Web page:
Iâ€™ve often wondered what kind of freelance designer subscribes to Print Magazineâ€”or any other designer magazine for that matter. Ranging from $12 to $25 an issue, I have to ask myself if I got suckered when I recently purchased Print Magazine and Step Into Design Magazine–or if it was worth it. Okay, so I found some of the content intellectually stimulating, but, alas, paying for ads–I’m submitting to commercialism at its best (or worst!).
These designer magazines usually focus on print design, but almost always touch on product design, architecture, and Web design (along with a few sprinkled rockstar designer interviews and catchy stock photo ads). While I acknowledge that design spans different mediums, Iâ€™d prefer the articles be on interactive design (something that doesn’t always get the cover). It seems like a magazine based around this model never works, as interactive design is usually devoted to an annual; anyone attempting to create anything even remotely resembling a Web-only design magazine ends up declaring bankruptcy two issues in–worse yet, if they don’t declare bankruptcy, they play the let’s-convert-our-publication-to-a-Web-only concept. Suddenly the lack of researched articles becomes evident, the lack-of-budget shows, and the site loses what popularity it had. Hmm, I wonder if I just uncovered the designer magazines’ need for such high cover prices…
If you know me well enough, then you know that I tend to foolishly squander money on going out to eat. Iâ€™m told it runs in the family, but who knows, maybe I think Milton Glaser was onto something by being both a graphic designer and a food critic.
Someday I plan on heading south to Phillyâ€™s Le Bec-Fin, but perhaps Iâ€™ve found something better in my own backyard; running through Zagatâ€™s 2005 NYC Restaurant Map I discovered Per Se, Thomas Kellerâ€™s restaurant at the Time Warner Center.
I was recently contracted to create a new screensaver for Breathsavers along with a number of site updates. The screensaver is now live on the Breathsavers site, and if anyone’s wondering what the code looks like it can be found on my ITP site (Wave Pattern). Granted, performance-wise, Flash definitely isn’t Java, but I think it’s a cool effect nonetheless.
Being in a class with Doug Rushkoff makes it no surprise that Iâ€™ve seen his PBS series, The Persuaders (Itâ€™s streaming free off the Persuaders site, I recommend checking it out). In last weekâ€™s class we analyzed the work of Frank Luntz within the context of his interview. â€œWhat is the difference? It is climate change. Some people call it global warming; some people call it climate change. What is the difference?â€ Luntz asks in his interview. The difference, Frank, is that climate change tells us less informationâ€”it could be cold or warm, and is therefore an inaccurate lingual representation of what we really need to understand the growing problem.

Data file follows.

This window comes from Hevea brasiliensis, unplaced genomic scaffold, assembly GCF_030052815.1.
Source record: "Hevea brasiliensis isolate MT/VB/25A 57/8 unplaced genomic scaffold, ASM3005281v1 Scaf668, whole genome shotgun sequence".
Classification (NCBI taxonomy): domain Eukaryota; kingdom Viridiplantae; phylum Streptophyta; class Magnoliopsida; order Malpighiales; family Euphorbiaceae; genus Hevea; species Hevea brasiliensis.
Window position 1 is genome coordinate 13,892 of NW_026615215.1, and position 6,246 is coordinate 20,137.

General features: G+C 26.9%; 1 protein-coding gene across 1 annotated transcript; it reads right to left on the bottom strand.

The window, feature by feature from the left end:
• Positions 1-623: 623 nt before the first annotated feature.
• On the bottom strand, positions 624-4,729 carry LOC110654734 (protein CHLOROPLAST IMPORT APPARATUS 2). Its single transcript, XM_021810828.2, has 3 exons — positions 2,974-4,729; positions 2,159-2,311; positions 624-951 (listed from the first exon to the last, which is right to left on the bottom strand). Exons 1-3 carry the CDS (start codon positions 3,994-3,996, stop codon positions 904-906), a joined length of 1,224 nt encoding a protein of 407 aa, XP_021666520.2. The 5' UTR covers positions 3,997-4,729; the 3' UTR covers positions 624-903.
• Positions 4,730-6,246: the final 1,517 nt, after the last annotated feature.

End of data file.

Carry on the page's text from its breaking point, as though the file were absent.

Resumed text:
Check out The Corporation, a documentary that presents big businessâ€™s impact with society. Granted, Iâ€™m not a huge Michael Moore supporter (did they have to end it with him?), and I donâ€™t agree at their finger wagging towards IBMâ€™s involvement with the Holocaust (the film points out that IBM hardware was leased to the Nazis to assist in accounting for Jewsâ€”it falls under the old â€œguns donâ€™t kill peopleâ€ argument), but itâ€™s quite an eye-opener, otherwise.
Whatâ€™s particularly interesting to me is that I once wrote about my belief that corporations should endorse culture and the arts as if it were their responsibility to make society a better place for both their employees and their customers. After all, our purchases practically vote these corporations into some higher office; shouldnâ€™t they give us just a little more back? My views changed upon hearing Nobel Prize-winning economist Milton Friedman talk about this very subject in the film. Friedman points out that these corporations are structured to return on their stockholdersâ€™ investments, not on saving the trees or helping the poor. Do we really want a corporate entity thatâ€™s built for making money or excelling in some particular business to tackle these problems? Shouldnâ€™t saving the world be left to the legitimate foundations? Hmmm…
I'm a creative technologist at Hauck Interactive, Inc. and an adjunct instructor at HACC. I live in Harrisburg, Pa. with my wife and three boys. I enjoy good coffee, Trappist beers, Orioles baseball, and good design.